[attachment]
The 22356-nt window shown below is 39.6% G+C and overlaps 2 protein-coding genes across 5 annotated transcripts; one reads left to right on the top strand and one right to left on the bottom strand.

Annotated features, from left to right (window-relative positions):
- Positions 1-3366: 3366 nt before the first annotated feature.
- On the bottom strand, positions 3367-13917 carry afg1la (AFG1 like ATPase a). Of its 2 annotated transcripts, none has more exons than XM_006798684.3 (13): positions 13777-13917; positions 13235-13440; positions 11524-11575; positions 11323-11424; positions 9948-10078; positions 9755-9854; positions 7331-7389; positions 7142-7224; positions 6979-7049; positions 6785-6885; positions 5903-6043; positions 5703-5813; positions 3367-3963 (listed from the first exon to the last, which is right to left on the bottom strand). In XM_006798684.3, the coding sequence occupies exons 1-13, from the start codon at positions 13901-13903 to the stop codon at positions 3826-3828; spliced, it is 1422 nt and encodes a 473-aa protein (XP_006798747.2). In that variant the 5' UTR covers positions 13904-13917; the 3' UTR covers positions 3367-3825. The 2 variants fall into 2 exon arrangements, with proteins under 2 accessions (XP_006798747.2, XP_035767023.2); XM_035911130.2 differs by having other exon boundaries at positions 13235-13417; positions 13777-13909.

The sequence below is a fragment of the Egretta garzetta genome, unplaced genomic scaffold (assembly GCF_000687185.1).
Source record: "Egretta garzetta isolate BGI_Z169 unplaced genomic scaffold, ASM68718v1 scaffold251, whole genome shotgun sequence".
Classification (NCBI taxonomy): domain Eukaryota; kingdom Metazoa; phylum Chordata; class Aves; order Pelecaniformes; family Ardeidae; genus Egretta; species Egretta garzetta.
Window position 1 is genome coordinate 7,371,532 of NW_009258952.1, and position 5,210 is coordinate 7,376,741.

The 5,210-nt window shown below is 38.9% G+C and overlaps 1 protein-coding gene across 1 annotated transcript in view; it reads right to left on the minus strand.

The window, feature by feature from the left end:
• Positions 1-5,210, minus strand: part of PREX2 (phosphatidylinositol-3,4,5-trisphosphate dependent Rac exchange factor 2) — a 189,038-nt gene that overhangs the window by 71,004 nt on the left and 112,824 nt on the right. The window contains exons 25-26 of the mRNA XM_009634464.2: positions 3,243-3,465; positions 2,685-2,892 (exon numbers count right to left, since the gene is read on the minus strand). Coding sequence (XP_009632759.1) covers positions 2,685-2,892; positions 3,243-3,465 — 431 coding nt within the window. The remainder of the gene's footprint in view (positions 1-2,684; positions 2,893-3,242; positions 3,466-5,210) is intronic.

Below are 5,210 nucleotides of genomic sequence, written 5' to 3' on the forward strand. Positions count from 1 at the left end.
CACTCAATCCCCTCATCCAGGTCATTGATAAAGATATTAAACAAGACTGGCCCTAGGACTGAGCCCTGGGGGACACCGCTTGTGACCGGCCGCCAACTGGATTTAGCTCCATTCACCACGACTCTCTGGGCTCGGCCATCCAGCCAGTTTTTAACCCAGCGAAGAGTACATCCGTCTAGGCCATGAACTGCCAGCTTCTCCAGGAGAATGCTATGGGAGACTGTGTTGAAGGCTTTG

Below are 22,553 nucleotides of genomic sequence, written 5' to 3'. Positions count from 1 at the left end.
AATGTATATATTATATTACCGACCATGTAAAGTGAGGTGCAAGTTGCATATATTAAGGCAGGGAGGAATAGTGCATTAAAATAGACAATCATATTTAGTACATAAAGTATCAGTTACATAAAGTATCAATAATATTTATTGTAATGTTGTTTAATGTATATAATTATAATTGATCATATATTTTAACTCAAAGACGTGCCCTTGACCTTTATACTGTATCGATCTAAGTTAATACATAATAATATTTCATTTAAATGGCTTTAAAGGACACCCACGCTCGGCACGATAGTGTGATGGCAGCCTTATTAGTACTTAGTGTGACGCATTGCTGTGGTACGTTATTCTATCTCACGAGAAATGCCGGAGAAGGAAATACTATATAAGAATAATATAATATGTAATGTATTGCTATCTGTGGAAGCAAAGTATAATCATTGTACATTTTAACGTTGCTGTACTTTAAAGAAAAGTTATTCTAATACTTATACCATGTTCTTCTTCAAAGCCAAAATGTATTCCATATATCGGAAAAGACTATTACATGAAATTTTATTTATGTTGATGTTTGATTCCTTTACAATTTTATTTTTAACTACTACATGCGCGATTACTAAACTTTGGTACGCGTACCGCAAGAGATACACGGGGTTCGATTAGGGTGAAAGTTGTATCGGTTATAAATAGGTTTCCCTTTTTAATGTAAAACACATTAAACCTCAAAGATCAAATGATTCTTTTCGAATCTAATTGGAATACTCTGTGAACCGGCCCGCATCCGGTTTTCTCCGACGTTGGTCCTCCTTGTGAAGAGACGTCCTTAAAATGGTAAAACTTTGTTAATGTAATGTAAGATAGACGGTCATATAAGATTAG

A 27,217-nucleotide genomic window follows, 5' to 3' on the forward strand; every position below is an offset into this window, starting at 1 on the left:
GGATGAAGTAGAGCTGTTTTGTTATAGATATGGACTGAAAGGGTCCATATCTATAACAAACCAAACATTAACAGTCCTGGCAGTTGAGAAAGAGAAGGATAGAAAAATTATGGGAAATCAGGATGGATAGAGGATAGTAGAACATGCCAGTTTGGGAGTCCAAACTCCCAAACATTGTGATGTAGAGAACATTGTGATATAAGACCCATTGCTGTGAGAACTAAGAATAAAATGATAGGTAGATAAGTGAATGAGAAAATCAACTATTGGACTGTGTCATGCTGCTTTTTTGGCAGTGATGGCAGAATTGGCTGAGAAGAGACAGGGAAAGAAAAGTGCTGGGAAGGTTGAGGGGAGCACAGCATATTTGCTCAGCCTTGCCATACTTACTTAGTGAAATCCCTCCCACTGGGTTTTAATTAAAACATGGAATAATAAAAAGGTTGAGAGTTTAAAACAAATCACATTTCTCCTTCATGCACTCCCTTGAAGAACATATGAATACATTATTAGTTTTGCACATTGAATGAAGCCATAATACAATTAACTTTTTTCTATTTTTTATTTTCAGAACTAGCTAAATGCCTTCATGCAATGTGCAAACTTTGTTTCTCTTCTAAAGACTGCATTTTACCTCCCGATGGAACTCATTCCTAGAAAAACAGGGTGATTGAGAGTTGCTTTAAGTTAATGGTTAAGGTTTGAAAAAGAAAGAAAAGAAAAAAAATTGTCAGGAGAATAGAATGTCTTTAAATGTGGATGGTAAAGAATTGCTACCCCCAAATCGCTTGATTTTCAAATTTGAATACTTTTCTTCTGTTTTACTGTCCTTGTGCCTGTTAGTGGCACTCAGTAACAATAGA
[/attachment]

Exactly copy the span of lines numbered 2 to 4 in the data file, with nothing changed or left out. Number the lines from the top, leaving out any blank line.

Annotated features, from left to right (window-relative positions):
- Positions 1-3366: 3366 nt before the first annotated feature.
- On the bottom strand, positions 3367-13917 carry afg1la (AFG1 like ATPase a). Of its 2 annotated transcripts, none has more exons than XM_006798684.3 (13): positions 13777-13917; positions 13235-13440; positions 11524-11575; positions 11323-11424; positions 9948-10078; positions 9755-9854; positions 7331-7389; positions 7142-7224; positions 6979-7049; positions 6785-6885; positions 5903-6043; positions 5703-5813; positions 3367-3963 (listed from the first exon to the last, which is right to left on the bottom strand). In XM_006798684.3, the coding sequence occupies exons 1-13, from the start codon at positions 13901-13903 to the stop codon at positions 3826-3828; spliced, it is 1422 nt and encodes a 473-aa protein (XP_006798747.2). In that variant the 5' UTR covers positions 13904-13917; the 3' UTR covers positions 3367-3825. The 2 variants fall into 2 exon arrangements, with proteins under 2 accessions (XP_006798747.2, XP_035767023.2); XM_035911130.2 differs by having other exon boundaries at positions 13235-13417; positions 13777-13909.